I was introduced to Tori Amos by my sister; she listened to loads of great music which became absolutely seminal for me.  Mostly it was a lot of powerhouse female singer-songwriters – the likes of Tori Amos and, Jewel and later bands like Hole, and The Cranberries. Little Earthquakes was the artist’s debut and an absolute triumph in my opinion, and that record in particular was one we would sing along to at the top of our lungs in her room on family holidays, getting out every bit of emotion needed during the ups and down of growing up.

I love that you’re into full drama within 3 seconds of the first song Crucify – and after about a minute it’s pretty clear the combo of melodic piano, stark drums, and clever winding melodies sit devastatingly with the utterly confessional lyrics.  It’s a mix of poignant vignettes and acerbic one-liners. Barbs like ‘Just what God needs – one more victim.. and later ‘got enough guilt to start my own religion’ – are sprinkled throughout and this album contains some of my absolute favourite songwriting lyrics.

Silent All These Years is the third track in and possibly my favourite on the record – that first line ‘Excuse me but can I be you for a while’ hit me so hard as a teenager and the song is barely a whisper but has such gravitas.  Precious Things is the driving song for me – from the mad breathy intro.. I just feel like you’re immediately caught up in the excitement – it’s just such a dark mood – and again led by lyrics set to make you kind of uncomfortable but utterly engaged with the songs.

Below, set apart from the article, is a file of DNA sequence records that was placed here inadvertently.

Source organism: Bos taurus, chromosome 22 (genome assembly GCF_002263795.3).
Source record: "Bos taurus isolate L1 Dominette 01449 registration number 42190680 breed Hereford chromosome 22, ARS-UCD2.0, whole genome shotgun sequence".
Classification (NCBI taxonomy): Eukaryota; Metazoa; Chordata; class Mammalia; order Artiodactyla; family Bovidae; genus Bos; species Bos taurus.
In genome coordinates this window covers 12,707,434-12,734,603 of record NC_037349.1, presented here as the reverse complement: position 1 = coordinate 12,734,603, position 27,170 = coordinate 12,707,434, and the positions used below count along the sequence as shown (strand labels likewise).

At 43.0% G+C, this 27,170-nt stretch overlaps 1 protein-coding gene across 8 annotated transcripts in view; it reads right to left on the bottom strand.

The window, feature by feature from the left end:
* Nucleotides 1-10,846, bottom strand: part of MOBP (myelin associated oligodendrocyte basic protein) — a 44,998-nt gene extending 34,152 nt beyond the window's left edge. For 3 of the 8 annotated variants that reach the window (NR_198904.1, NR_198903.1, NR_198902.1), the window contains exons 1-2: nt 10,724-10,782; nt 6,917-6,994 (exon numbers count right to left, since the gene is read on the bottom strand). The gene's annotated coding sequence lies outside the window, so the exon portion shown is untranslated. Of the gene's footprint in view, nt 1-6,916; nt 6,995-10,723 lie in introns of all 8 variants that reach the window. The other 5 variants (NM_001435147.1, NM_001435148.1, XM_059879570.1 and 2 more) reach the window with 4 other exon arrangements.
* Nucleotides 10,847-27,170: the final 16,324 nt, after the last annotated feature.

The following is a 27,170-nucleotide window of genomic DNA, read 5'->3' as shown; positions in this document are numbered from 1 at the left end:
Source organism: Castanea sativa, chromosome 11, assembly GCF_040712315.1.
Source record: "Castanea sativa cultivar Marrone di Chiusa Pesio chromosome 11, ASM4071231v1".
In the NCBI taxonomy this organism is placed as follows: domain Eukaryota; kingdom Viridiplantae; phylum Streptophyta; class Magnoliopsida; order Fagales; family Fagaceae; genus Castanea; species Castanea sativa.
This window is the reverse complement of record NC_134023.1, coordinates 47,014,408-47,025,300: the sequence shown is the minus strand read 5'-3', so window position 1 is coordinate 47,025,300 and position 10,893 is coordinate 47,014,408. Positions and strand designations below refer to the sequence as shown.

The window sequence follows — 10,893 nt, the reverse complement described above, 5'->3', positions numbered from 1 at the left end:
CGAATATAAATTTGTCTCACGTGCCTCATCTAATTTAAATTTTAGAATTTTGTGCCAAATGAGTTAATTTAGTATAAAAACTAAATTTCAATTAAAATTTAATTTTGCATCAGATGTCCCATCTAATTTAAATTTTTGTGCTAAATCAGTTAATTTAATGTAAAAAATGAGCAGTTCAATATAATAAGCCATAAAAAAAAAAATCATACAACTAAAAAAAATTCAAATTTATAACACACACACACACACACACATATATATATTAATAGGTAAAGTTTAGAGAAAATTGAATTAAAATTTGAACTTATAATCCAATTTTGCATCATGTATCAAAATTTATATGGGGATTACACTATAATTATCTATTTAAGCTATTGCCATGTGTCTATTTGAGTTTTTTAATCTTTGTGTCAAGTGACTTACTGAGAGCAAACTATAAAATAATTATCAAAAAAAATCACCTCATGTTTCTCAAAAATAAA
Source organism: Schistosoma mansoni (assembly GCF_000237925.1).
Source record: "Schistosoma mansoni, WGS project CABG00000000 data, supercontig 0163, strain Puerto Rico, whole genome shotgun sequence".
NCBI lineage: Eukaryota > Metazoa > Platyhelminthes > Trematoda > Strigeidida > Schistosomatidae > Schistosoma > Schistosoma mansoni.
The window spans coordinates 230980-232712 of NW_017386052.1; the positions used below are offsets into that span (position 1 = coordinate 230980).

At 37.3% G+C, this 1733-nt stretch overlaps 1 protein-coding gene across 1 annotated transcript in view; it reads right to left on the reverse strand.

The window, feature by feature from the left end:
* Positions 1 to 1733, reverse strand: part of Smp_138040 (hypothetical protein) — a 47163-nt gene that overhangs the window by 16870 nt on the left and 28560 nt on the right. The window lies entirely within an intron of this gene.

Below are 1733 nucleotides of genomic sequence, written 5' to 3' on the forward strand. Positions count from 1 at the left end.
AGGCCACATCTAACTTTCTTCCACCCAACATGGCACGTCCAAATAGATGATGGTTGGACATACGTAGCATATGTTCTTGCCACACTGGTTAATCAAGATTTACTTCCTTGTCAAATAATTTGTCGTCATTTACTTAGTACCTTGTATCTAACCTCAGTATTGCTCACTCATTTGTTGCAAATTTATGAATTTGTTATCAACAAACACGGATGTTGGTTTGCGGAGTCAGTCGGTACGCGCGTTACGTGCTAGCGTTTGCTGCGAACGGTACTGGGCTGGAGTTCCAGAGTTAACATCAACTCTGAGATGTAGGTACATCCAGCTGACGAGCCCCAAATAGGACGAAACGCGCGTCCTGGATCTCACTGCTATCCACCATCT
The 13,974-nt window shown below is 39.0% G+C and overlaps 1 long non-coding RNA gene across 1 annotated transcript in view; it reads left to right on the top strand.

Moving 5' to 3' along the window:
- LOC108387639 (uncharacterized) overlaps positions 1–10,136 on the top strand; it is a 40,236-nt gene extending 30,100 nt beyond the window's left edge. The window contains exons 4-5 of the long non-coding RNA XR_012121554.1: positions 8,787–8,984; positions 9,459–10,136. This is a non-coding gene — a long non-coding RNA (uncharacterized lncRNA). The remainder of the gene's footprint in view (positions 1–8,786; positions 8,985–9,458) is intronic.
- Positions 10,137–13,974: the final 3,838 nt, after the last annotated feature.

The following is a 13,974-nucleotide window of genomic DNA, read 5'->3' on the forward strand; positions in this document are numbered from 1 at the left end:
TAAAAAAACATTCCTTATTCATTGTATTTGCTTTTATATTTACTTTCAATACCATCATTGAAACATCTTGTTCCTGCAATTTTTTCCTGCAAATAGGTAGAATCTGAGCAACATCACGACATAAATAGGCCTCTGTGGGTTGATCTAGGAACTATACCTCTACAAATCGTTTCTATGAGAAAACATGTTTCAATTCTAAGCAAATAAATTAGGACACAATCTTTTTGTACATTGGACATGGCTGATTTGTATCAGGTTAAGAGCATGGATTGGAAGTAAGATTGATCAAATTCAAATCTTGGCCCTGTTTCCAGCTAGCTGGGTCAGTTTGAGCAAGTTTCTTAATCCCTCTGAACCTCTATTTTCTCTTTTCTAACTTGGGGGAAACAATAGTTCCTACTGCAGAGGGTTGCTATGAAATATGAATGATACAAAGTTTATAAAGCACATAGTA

A favourite line in that song is ‘So you can make me cum that doesn’t make you Jesus’ – Ha! Again as a teenager this was just a complete blaster of a line to hear. I sung this song at a school function in front of 4000 people and nearly laughed as I sang it wondering if they could make out what I was singing at them. :-)

Writing and listening now I realise there were a actually a couple of songs I usually used to skip – Happy Phantom, and Leather – but somehow that didn’t ever detract from the brilliance of the whole. I think those two struck me as extra-theatrical and less cutting – or I just identified less with them maybe.

Mother is another song that blew me away and that I used to sing in school music competitions – haha they must have thought I was taking the piss when everyone else was singing Brahms but I just loved singing acapella and a lot of Tori’s songs suit that – they’re so full of melodic intrigue and tangible lyrics. Clearly demonstrated by the acapella song on the album; Me and a Gun – a devastatingly raw account of rape, which again, and especially as a teenager – completely stopped me in my tracks.

It’s so interesting to listen to this record after 10 years of working in music and studying jazz …t’s kind of theatrical pop but with all these undertones coming through, from classical to grunge.  And I think it sound like she’s always having fun with her voice, pushing it to it’s extremes – using weird turns of melody and vocal techniques; I adore the vocal production which is ever changing and the harmonies that flit in and out are so subtle but effective.

I just love it. It’s been a constant companion to me over the years and I think her work has had a big effect on the kind of music that I make, and want to make.  If somehow you’ve missed it, and especially if you need to blow off some emotional steam – I highly recommend listening. Thanks!

Eliza Shaddad‘s wonderful new album The Woman You Want is out on July 16.